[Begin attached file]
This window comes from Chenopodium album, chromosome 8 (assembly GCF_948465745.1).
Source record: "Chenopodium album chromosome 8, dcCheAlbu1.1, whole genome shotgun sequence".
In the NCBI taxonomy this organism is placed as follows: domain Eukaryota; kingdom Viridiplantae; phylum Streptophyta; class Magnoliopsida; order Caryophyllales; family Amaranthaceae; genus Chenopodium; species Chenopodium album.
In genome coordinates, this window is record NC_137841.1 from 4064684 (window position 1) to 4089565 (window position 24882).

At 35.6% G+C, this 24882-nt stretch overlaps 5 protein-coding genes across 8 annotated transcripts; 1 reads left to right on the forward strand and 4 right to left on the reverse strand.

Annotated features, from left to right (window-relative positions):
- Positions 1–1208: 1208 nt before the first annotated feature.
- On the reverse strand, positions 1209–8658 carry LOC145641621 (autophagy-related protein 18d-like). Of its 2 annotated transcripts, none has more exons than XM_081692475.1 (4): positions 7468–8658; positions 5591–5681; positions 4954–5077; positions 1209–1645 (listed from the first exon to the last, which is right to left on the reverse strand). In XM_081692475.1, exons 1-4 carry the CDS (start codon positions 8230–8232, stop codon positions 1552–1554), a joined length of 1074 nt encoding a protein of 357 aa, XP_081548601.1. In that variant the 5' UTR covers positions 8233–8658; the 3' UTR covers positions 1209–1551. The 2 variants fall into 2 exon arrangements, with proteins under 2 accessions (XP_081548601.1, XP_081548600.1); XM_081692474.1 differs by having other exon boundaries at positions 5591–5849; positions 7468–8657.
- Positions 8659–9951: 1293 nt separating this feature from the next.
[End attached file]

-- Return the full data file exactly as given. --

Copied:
This window comes from Chenopodium album, chromosome 8 (assembly GCF_948465745.1).
Source record: "Chenopodium album chromosome 8, dcCheAlbu1.1, whole genome shotgun sequence".
In the NCBI taxonomy this organism is placed as follows: domain Eukaryota; kingdom Viridiplantae; phylum Streptophyta; class Magnoliopsida; order Caryophyllales; family Amaranthaceae; genus Chenopodium; species Chenopodium album.
In genome coordinates, this window is record NC_137841.1 from 4064684 (window position 1) to 4089565 (window position 24882).

At 35.6% G+C, this 24882-nt stretch overlaps 5 protein-coding genes across 8 annotated transcripts; 1 reads left to right on the forward strand and 4 right to left on the reverse strand.

Annotated features, from left to right (window-relative positions):
- Positions 1–1208: 1208 nt before the first annotated feature.
- On the reverse strand, positions 1209–8658 carry LOC145641621 (autophagy-related protein 18d-like). Of its 2 annotated transcripts, none has more exons than XM_081692475.1 (4): positions 7468–8658; positions 5591–5681; positions 4954–5077; positions 1209–1645 (listed from the first exon to the last, which is right to left on the reverse strand). In XM_081692475.1, exons 1-4 carry the CDS (start codon positions 8230–8232, stop codon positions 1552–1554), a joined length of 1074 nt encoding a protein of 357 aa, XP_081548601.1. In that variant the 5' UTR covers positions 8233–8658; the 3' UTR covers positions 1209–1551. The 2 variants fall into 2 exon arrangements, with proteins under 2 accessions (XP_081548601.1, XP_081548600.1); XM_081692474.1 differs by having other exon boundaries at positions 5591–5849; positions 7468–8657.
- Positions 8659–9951: 1293 nt separating this feature from the next.